The remains of deposed Chilean President Salvador Allende were removed from his tomb Monday for an autopsy to determine whether he committed suicide or was assassinated during the 1973 military coup that ousted the leftist leader.

An international team of experts in forensic pathology will now study his remains at the request of Allende's family and investigative Judge Mario Carroza, who ordered the review after discrepancies were found between initial police and military reports on his alleged suicide. Experts hope bone fragments will show how many weapons were involved in his death.

Gen. Augusto Pinochet's overthrow of the hemisphere's first elected socialist leader began nearly 17 years of heavy-handed dictatorship in which thousands of suspected leftists were kidnapped, tortured and killed.

Allende's casket was pulled from the family's crypt in the General Cemetery in Chile's capital. Allende's two daughters were there as well, each carrying a rose on the frigid autumn morning.

"Our conviction is that President Allende took the decision to die, as an act of political coherence in defense of the mandate that was given him by the people," said Sen. Isabel Allende, who gently laid her hand on the casket, draped with a Chilean flag, during the somber procedure. She didn't take any questions.

The Allende family has trusted the version told by the only apparent eyewitness, Dr. Patricio Guijon, who was one of Allende's doctors and shared his final moments on Sept. 11, 1973, as the presidential palace was under furious attack. Allende had ordered his comrades to surrender, but instead of following them out, went alone into the Hall of Independence on the second floor.

Guijon said he too stepped away from the rest, to grab his gas mask, and happened to look into the hall at the moment Allende pulled the trigger of an AK-47.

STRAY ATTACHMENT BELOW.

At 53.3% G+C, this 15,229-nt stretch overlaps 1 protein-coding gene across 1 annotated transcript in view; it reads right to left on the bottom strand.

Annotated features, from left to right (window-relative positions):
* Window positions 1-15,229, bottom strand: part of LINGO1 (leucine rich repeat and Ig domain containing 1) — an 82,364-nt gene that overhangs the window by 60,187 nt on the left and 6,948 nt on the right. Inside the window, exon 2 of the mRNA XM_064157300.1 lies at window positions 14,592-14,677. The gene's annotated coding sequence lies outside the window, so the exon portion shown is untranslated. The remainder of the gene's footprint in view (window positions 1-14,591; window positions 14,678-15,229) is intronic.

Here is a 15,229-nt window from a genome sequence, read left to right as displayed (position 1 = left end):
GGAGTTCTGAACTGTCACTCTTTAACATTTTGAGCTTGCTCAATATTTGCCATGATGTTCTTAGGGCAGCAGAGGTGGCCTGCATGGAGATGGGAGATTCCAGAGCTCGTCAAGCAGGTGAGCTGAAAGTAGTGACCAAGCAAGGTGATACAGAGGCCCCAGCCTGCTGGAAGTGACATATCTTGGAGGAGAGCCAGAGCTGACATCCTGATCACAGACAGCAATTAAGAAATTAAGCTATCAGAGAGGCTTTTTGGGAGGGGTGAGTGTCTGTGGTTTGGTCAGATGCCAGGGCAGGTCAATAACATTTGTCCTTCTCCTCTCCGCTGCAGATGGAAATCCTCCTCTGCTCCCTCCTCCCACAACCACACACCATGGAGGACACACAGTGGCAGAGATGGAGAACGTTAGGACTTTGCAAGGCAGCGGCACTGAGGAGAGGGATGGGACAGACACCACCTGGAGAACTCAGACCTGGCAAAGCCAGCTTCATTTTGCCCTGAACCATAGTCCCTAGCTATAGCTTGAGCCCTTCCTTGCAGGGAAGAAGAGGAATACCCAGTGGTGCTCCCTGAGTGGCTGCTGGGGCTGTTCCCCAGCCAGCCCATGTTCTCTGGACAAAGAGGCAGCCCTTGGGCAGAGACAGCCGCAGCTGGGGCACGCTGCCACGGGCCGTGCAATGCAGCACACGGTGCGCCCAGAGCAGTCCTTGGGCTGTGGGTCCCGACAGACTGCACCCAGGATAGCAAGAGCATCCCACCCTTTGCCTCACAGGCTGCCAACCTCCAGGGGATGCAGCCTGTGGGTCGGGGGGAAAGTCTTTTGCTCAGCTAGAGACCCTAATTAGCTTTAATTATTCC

"What I saw was the body rising up from the impact of the assault weapon, which was a weapon of war, and I ran there and saw there was nothing I could do," Guijon told The Associated Press in an interview last week.

Guijon's account supported the official version put out by the military — that Allende committed suicide using the gun his friend Fidel Castro had given him.

But doubts arose immediately, partly because Pinochet's military rushed his initial autopsy, performed in an irregular way only hours after his death, and then secretly buried Allende in a closed casket. Also, many prominent leftists refused to believe their martyred hero would take his own life.

The exhumation took about 45 minutes Monday morning. His body was carried a short distance to the Legal Medical Service, Chile's official coroner's office. Carroza said Allende's daughters have already provided blood samples to help confirm the identity through DNA analysis at a foreign laboratory.

"It's necessary to open the casket, see the condition of the remains, analyze any other related evidence such as clothing, etc., to pursue the questions," said the center's director, Dr. Patricio Bustos. He said it could take until early next year for the 12-member forensic team to determine the cause of death.

This is the second exhumation of Allende's body. He was buried during a rapid nighttime ceremony with only his widow present in a crypt near Chile's coast, where the casket remained for 17 years. Then, with democracy's return in 1990, his remains were moved to Santiago. Experts disagree on how much damage the corpse suffered in that move, which was complicated because the casket had fallen apart.